The new Heritage report is still depressingly static, leading to a massive underestimation of the economic benefits of immigration and diminishing estimated tax revenue. It explicitly refuses to consider the GDP growth and economic productivity gains from immigration reform—factors that increase native-born American incomes. An overlooked flaw is that the study doesn’t even score the specific immigration reform proposal in the Senate. Its flawed methodology and lack of relevancy to the current immigration reform proposal relegate this study to irrelevancy.

Even worse, the Heritage study recommends a “solution” to the fiscal problems it supposedly finds. It suggests:

Because the majority of unlawful immigrants come to the U.S. for jobs, serious enforcement of the ban on hiring unlawful labor would substan­tially reduce the employment of unlawful aliens and encourage many to leave the U.S. Reducing the number of unlawful immigrants in the nation and limiting the future flow of unlawful immigrants would also reduce future costs to the taxpayer.

Professor Raul Hinojosa-Ojeda of UCLA wrote a paper for Cato last year where he employed a dynamic model called the GMig2 to study comprehensive immigration reform’s impact on the U.S. economy. He found that immigration reform would increase U.S. GDP by $1.5 trillion in the ten years after enactment.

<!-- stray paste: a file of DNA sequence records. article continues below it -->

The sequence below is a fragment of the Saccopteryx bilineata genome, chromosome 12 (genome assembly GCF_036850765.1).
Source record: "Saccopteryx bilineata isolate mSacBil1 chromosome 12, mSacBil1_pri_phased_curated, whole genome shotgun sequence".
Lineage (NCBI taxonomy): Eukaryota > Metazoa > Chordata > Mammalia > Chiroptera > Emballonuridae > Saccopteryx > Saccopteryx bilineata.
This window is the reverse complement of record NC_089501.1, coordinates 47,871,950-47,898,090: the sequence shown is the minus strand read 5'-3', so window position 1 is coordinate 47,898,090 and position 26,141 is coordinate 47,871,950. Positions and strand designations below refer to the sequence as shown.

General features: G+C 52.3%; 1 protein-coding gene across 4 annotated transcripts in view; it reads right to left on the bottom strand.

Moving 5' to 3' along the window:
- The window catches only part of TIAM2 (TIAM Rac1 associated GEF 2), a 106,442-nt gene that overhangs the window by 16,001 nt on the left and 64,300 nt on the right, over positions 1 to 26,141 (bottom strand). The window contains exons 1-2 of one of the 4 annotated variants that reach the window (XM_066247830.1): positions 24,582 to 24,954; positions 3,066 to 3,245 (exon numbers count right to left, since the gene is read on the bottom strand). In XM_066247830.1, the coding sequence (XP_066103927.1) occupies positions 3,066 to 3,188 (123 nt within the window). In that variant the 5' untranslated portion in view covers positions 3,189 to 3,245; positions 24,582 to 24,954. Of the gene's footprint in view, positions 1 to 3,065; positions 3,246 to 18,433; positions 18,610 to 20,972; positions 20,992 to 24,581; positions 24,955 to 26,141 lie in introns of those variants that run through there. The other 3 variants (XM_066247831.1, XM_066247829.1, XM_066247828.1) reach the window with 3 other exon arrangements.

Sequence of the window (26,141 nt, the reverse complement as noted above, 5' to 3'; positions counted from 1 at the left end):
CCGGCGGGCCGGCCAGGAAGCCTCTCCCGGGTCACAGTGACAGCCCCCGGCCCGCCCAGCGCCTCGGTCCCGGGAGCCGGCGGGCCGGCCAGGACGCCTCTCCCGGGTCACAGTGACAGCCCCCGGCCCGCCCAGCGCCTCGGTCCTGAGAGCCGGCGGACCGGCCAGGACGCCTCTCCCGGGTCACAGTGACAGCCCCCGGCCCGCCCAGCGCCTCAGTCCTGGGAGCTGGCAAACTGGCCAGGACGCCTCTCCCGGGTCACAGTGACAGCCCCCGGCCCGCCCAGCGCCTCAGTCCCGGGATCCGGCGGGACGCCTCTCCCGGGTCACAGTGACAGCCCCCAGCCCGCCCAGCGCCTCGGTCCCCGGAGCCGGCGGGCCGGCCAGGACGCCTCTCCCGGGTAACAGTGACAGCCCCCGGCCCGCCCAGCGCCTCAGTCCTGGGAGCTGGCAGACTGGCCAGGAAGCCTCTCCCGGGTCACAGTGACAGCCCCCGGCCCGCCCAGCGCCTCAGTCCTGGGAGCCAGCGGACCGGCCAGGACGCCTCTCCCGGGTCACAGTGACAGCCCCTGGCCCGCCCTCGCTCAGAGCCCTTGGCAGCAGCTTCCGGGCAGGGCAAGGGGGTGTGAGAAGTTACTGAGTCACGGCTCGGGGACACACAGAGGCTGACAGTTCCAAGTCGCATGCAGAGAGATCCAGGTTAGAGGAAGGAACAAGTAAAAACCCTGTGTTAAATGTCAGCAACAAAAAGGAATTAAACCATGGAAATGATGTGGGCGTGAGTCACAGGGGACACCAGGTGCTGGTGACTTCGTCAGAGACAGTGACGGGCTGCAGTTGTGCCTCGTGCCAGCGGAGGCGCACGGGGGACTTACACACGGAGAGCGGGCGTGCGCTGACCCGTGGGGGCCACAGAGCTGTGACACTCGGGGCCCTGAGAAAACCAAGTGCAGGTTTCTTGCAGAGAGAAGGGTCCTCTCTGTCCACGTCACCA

Professor Hinojosa-Ojeda then ran a simulation examining the economic impact of the policy favored by Heritage: the removal or exit of all unauthorized immigrants. The economic result would be a $2.6 trillion decrease in estimated GDP growth over the next decade. That confirms the common-sense observation that removing workers, consumers, investors, and entrepreneurs from America’s economy will make us poorer.

Would decreasing economic growth by $2.6 trillion over the next ten years have a negative impact on the fiscal condition of the U.S.? You betcha.